Someone slipped into a Philadelphia nursing home last week and cut the feeding tubes of six unconscious patients aged between about 40 and 80. Fortunately the leaking tubes were discovered soon after and none of the victims’ lives was actually endangered. The barbaric” act — in the words of local police — was just one incident in what a study published this week in The Lancet calls the pervasive and growing problem” of elder abuse.
Researchers from Cornell University estimate that the rate of elder abuse is probably between 2% and 10% and that people who have been mistreated are over three times more likely to die within three years compared with those who are not abused.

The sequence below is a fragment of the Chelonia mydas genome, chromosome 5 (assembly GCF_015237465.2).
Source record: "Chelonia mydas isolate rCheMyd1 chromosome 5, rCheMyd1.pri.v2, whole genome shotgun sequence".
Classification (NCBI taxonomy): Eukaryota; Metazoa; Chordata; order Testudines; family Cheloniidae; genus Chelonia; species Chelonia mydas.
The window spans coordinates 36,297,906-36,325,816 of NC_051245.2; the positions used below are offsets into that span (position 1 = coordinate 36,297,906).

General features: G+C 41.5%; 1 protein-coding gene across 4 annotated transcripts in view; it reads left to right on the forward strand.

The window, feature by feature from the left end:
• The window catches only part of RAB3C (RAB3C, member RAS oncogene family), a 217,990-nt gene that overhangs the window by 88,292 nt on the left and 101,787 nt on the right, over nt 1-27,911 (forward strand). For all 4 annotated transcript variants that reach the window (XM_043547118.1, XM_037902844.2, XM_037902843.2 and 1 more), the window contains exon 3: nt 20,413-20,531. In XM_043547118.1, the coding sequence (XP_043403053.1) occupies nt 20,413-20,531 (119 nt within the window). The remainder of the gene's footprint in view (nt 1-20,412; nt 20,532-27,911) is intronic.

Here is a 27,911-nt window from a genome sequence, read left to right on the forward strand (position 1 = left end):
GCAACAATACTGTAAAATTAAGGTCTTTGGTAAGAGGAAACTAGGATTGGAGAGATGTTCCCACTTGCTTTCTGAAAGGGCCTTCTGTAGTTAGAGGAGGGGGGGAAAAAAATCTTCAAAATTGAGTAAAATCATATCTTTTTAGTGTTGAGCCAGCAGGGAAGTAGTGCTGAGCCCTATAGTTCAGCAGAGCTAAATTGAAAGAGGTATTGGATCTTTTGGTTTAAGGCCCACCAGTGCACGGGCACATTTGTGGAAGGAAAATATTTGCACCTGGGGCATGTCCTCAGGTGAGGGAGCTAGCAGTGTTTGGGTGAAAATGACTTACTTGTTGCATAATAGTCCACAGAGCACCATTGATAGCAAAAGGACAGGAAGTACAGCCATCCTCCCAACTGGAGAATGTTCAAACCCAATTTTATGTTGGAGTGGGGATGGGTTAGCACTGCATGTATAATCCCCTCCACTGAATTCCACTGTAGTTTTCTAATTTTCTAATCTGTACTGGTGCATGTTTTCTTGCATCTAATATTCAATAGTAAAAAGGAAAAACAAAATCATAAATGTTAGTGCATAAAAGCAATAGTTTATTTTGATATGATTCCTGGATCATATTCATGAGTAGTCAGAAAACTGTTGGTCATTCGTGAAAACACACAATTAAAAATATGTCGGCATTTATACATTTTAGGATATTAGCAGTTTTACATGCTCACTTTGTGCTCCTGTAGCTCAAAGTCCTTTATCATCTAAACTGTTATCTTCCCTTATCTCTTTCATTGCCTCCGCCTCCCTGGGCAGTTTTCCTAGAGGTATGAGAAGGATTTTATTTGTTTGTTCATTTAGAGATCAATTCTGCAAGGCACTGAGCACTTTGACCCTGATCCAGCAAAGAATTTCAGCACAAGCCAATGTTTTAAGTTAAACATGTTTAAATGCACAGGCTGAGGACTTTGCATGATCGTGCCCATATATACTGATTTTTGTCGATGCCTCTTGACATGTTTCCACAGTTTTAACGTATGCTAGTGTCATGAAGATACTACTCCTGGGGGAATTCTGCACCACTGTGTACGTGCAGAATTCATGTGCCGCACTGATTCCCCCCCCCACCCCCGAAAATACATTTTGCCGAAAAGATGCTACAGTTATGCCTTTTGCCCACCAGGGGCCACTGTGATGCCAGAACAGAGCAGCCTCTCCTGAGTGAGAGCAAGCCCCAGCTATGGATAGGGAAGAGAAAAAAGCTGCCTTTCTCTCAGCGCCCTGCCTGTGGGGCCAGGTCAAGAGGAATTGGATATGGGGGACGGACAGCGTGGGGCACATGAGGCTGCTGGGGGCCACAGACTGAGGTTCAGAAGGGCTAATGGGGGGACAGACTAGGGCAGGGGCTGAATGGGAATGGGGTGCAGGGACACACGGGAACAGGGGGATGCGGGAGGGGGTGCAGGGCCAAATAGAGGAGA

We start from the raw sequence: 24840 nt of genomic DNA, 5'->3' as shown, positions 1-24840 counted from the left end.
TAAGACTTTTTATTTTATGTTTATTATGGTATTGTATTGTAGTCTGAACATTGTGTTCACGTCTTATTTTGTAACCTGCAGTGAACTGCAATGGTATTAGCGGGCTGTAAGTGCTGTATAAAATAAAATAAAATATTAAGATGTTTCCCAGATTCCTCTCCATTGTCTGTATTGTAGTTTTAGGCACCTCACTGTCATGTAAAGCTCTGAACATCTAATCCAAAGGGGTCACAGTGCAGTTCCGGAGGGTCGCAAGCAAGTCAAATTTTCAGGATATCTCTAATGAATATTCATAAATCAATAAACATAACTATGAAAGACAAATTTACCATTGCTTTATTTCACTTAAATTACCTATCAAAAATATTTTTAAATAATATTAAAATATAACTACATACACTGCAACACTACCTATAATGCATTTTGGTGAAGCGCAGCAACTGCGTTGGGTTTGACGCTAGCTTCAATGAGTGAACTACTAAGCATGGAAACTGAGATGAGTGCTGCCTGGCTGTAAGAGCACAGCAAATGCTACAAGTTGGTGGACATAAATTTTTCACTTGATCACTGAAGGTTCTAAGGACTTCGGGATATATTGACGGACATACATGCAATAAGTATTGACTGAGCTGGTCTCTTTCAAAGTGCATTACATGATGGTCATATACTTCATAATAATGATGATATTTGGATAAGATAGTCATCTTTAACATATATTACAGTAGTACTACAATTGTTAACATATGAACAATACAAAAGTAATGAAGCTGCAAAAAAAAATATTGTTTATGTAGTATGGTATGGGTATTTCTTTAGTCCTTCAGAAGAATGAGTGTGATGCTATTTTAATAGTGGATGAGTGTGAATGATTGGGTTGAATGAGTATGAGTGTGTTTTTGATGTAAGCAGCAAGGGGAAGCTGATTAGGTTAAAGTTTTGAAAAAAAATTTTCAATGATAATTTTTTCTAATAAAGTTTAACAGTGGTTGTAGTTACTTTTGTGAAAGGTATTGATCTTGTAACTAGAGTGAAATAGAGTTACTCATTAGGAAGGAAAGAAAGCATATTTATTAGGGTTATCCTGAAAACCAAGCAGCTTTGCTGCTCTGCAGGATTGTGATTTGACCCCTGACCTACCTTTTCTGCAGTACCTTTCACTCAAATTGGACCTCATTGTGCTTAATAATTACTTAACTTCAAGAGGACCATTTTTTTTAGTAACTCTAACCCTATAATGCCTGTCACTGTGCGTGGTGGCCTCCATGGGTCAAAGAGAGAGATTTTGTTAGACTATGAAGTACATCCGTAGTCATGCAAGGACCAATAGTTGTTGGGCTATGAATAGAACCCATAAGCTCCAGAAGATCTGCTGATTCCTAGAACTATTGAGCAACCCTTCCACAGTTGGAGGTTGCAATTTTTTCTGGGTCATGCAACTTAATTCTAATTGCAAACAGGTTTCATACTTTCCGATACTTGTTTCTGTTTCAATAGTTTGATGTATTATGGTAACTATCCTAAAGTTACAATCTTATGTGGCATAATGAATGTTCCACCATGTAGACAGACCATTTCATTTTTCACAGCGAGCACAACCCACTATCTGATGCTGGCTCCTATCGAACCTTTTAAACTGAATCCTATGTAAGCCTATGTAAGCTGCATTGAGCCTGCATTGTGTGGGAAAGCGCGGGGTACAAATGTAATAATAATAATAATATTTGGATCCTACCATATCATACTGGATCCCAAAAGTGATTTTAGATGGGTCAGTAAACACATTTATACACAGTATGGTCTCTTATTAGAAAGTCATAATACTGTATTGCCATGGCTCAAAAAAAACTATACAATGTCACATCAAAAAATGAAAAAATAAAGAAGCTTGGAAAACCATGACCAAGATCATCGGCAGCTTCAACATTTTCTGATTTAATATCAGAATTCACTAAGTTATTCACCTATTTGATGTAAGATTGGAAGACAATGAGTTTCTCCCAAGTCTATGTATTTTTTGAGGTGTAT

The Lancet’s editorial concludes that “elderly people should not be seen as marginalised victims in society but as fully participating and valuable citizens. Anything less is inhumane and unsustainable.”
However, these fine sentiments may be difficult to support. By the year 2050, the proportion of people over 65 will double in most countries. For example, an estimated 29% of the population in Europe and 18% in Asia will be 65 years or older. “This shift in demographics,” says The Lancet, “is likely to weaken traditional respect for elderly people and family-based systems for providing old-age care and support, making elderly people vulnerable to ill- treatment and abuse by carers and society as a whole.”
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